Billion-dollar burger, billion-dollar beer
This bit of co-marketing, which popped up during halftime of a weekend World Cup match, momentarily seemed an odd fit.
The ad is for a Burger King product called the American Brewhouse King — gooey, teeming slabs of beef, piled high with thing upon thing (what are those things?), snazzed up with a patriotic beer-fueled name and, most oddly, forging a kinship with Budweiser, never mind that, as the fine print says, the beer isn't available at Burger King and the burger isn't made with Budweiser. The beer and burger are simply there on our televisions, basking in each other's glow.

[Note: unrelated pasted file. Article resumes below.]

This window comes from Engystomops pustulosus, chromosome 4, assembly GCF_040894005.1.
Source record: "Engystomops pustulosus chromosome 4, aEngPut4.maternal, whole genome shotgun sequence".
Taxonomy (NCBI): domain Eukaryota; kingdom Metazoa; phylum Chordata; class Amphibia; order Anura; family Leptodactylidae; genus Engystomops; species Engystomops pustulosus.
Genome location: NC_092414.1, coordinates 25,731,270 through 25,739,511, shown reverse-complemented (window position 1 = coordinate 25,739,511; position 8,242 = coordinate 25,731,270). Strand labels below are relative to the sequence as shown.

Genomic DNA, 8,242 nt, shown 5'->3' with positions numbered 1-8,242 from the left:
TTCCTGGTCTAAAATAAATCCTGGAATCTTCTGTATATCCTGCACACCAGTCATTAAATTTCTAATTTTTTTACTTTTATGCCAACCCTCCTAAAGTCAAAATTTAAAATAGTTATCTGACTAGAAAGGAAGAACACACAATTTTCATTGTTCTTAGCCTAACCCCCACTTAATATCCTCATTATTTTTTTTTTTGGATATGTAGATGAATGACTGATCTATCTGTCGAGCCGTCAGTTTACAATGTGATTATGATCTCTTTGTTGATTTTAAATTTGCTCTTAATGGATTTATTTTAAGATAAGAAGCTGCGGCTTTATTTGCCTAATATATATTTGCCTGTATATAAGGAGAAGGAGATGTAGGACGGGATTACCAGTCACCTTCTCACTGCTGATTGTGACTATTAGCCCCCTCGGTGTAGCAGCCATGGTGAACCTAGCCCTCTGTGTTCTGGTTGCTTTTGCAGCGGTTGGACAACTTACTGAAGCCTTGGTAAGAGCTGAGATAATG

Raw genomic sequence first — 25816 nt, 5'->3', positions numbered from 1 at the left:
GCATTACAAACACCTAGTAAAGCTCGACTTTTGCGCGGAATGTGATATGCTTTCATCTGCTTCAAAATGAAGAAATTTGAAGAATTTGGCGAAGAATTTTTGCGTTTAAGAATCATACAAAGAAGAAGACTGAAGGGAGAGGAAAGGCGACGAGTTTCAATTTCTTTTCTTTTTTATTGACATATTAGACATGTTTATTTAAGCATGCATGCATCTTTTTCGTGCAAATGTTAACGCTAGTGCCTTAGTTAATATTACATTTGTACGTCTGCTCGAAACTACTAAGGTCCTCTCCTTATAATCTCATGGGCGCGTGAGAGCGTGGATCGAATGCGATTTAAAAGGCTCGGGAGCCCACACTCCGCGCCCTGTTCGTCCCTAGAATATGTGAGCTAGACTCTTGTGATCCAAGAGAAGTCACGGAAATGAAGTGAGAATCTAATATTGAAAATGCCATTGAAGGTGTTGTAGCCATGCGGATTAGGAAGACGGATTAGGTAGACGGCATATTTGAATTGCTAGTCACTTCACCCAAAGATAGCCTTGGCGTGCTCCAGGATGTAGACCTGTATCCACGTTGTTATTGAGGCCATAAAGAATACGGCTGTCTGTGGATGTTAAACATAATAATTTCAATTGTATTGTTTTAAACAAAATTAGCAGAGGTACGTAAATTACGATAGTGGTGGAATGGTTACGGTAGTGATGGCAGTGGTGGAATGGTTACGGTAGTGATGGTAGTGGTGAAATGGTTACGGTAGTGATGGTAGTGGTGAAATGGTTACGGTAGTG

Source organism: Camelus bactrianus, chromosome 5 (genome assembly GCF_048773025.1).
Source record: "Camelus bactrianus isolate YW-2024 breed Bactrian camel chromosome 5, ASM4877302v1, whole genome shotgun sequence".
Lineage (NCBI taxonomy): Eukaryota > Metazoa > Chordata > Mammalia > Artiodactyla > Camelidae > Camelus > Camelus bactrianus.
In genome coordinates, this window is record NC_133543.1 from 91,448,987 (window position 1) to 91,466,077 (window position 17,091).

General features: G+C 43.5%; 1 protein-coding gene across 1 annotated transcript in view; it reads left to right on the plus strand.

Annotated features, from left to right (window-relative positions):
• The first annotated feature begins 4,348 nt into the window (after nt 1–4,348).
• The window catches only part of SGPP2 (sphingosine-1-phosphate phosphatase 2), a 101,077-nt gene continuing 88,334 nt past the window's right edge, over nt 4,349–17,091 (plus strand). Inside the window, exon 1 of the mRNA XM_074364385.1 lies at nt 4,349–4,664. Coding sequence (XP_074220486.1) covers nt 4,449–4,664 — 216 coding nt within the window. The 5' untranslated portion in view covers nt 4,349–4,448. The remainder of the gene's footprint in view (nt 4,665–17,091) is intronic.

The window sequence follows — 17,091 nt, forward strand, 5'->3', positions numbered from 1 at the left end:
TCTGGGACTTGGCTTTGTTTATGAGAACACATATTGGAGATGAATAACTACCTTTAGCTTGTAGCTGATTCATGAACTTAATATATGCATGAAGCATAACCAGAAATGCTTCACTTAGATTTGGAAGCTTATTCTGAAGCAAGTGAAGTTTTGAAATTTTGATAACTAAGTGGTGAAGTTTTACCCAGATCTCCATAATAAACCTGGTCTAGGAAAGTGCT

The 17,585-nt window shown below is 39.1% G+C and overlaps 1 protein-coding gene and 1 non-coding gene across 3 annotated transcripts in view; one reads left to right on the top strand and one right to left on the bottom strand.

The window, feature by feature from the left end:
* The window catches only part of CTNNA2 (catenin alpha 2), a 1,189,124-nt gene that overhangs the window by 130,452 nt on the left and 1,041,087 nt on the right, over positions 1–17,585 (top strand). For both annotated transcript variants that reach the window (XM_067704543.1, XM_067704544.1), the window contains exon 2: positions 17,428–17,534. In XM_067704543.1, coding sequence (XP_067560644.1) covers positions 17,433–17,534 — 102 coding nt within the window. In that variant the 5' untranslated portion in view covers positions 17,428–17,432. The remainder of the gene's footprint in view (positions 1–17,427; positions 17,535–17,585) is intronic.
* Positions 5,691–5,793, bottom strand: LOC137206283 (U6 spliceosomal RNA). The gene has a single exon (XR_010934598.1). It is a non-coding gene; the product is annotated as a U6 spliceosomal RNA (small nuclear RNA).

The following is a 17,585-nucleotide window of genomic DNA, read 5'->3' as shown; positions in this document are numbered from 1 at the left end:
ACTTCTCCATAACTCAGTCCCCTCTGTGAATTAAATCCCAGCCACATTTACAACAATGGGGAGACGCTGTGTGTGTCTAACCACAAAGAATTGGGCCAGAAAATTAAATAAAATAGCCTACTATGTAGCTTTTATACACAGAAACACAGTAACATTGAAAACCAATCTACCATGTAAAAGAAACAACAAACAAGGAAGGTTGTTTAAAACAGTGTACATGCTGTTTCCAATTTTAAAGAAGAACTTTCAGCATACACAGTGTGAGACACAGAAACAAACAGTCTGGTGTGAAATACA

What accounts for a Bud and Burger King marketing partnership, other than both being fading American icons trying desperately to recast themselves for a new generation of eaters and drinkers?
And then it clicked: both brands funnel back to the same band of billionaires.
It was a reminder that the strings are pulled on our shopping decisions every day in a million quiet ways. Most of us can't instinctively identify them; we're not meant to identify them. We're not meant to think about how or why a product appears before us — or especially who benefits when we buy it. (And the media? They're often the first to fall in line: "If your summer dreams include enjoying an ice-cold Bud and a juicy burger, you’re going to love Burger King’s new collaboration with Budweiser.")
Oh, and by the way, those same Bud and Burger King billionaires also own 10 American craft breweries.